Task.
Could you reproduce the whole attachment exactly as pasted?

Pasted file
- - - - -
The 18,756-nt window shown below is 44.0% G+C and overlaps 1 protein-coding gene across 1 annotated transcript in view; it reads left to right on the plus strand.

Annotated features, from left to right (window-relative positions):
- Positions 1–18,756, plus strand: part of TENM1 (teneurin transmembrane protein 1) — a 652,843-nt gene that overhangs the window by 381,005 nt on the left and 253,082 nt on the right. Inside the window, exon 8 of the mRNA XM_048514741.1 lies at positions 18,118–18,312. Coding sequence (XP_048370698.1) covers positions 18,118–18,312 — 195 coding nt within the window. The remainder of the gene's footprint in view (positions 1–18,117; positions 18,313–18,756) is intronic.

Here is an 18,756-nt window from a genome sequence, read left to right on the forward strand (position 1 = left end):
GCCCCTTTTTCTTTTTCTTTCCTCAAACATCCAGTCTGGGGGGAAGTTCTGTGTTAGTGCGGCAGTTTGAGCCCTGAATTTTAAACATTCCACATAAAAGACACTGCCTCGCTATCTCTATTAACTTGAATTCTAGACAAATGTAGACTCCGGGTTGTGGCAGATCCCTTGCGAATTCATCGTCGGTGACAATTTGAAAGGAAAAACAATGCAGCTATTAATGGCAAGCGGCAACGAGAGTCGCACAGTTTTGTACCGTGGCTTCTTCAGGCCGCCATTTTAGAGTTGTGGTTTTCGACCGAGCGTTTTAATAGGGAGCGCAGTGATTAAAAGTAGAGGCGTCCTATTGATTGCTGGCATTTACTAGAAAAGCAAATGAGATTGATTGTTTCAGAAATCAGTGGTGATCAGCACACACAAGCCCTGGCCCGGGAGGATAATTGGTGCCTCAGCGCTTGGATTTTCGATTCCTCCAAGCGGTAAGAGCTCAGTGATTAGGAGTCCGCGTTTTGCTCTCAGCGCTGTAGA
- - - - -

The 18,756-nt window shown below is 44.0% G+C and overlaps 1 protein-coding gene across 1 annotated transcript in view; it reads left to right on the plus strand.

Annotated features, from left to right (window-relative positions):
- Positions 1–18,756, plus strand: part of TENM1 (teneurin transmembrane protein 1) — a 652,843-nt gene that overhangs the window by 381,005 nt on the left and 253,082 nt on the right. Inside the window, exon 8 of the mRNA XM_048514741.1 lies at positions 18,118–18,312. Coding sequence (XP_048370698.1) covers positions 18,118–18,312 — 195 coding nt within the window. The remainder of the gene's footprint in view (positions 1–18,117; positions 18,313–18,756) is intronic.

Here is an 18,756-nt window from a genome sequence, read left to right on the forward strand (position 1 = left end):
GCCCCTTTTTCTTTTTCTTTCCTCAAACATCCAGTCTGGGGGGAAGTTCTGTGTTAGTGCGGCAGTTTGAGCCCTGAATTTTAAACATTCCACATAAAAGACACTGCCTCGCTATCTCTATTAACTTGAATTCTAGACAAATGTAGACTCCGGGTTGTGGCAGATCCCTTGCGAATTCATCGTCGGTGACAATTTGAAAGGAAAAACAATGCAGCTATTAATGGCAAGCGGCAACGAGAGTCGCACAGTTTTGTACCGTGGCTTCTTCAGGCCGCCATTTTAGAGTTGTGGTTTTCGACCGAGCGTTTTAATAGGGAGCGCAGTGATTAAAAGTAGAGGCGTCCTATTGATTGCTGGCATTTACTAGAAAAGCAAATGAGATTGATTGTTTCAGAAATCAGTGGTGATCAGCACACACAAGCCCTGGCCCGGGAGGATAATTGGTGCCTCAGCGCTTGGATTTTCGATTCCTCCAAGCGGTAAGAGCTCAGTGATTAGGAGTCCGCGTTTTGCTCTCAGCGCTGTAGA